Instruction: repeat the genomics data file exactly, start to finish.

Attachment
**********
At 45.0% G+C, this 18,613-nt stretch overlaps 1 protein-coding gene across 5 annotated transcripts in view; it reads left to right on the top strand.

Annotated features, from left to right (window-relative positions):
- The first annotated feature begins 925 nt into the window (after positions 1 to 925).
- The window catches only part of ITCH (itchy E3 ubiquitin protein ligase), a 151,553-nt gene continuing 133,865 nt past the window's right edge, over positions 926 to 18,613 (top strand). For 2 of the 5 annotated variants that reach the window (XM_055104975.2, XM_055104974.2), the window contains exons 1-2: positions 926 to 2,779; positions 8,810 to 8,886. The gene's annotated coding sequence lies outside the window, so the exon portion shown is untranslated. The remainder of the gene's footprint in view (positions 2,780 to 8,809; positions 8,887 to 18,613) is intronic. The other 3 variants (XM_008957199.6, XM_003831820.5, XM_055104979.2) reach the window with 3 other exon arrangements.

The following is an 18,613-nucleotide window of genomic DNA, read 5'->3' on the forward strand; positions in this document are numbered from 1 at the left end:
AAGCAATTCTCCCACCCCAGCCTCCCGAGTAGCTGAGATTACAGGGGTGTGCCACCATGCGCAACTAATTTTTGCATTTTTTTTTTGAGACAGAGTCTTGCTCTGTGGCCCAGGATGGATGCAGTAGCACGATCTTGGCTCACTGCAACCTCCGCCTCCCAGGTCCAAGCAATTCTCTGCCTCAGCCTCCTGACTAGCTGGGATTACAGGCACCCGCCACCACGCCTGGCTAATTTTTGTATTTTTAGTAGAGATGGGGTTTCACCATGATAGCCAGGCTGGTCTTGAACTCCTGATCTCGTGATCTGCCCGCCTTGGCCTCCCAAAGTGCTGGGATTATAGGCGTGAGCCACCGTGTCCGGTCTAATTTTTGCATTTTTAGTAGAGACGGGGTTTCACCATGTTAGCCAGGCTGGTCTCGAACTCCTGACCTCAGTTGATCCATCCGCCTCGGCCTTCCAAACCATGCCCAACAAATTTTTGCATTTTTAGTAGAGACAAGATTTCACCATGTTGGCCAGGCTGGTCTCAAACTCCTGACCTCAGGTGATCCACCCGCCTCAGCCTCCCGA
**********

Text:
At 45.0% G+C, this 18,613-nt stretch overlaps 1 protein-coding gene across 5 annotated transcripts in view; it reads left to right on the top strand.

Annotated features, from left to right (window-relative positions):
- The first annotated feature begins 925 nt into the window (after positions 1 to 925).
- The window catches only part of ITCH (itchy E3 ubiquitin protein ligase), a 151,553-nt gene continuing 133,865 nt past the window's right edge, over positions 926 to 18,613 (top strand). For 2 of the 5 annotated variants that reach the window (XM_055104975.2, XM_055104974.2), the window contains exons 1-2: positions 926 to 2,779; positions 8,810 to 8,886. The gene's annotated coding sequence lies outside the window, so the exon portion shown is untranslated. The remainder of the gene's footprint in view (positions 2,780 to 8,809; positions 8,887 to 18,613) is intronic. The other 3 variants (XM_008957199.6, XM_003831820.5, XM_055104979.2) reach the window with 3 other exon arrangements.

The following is an 18,613-nucleotide window of genomic DNA, read 5'->3' on the forward strand; positions in this document are numbered from 1 at the left end:
AAGCAATTCTCCCACCCCAGCCTCCCGAGTAGCTGAGATTACAGGGGTGTGCCACCATGCGCAACTAATTTTTGCATTTTTTTTTTGAGACAGAGTCTTGCTCTGTGGCCCAGGATGGATGCAGTAGCACGATCTTGGCTCACTGCAACCTCCGCCTCCCAGGTCCAAGCAATTCTCTGCCTCAGCCTCCTGACTAGCTGGGATTACAGGCACCCGCCACCACGCCTGGCTAATTTTTGTATTTTTAGTAGAGATGGGGTTTCACCATGATAGCCAGGCTGGTCTTGAACTCCTGATCTCGTGATCTGCCCGCCTTGGCCTCCCAAAGTGCTGGGATTATAGGCGTGAGCCACCGTGTCCGGTCTAATTTTTGCATTTTTAGTAGAGACGGGGTTTCACCATGTTAGCCAGGCTGGTCTCGAACTCCTGACCTCAGTTGATCCATCCGCCTCGGCCTTCCAAACCATGCCCAACAAATTTTTGCATTTTTAGTAGAGACAAGATTTCACCATGTTGGCCAGGCTGGTCTCAAACTCCTGACCTCAGGTGATCCACCCGCCTCAGCCTCCCGA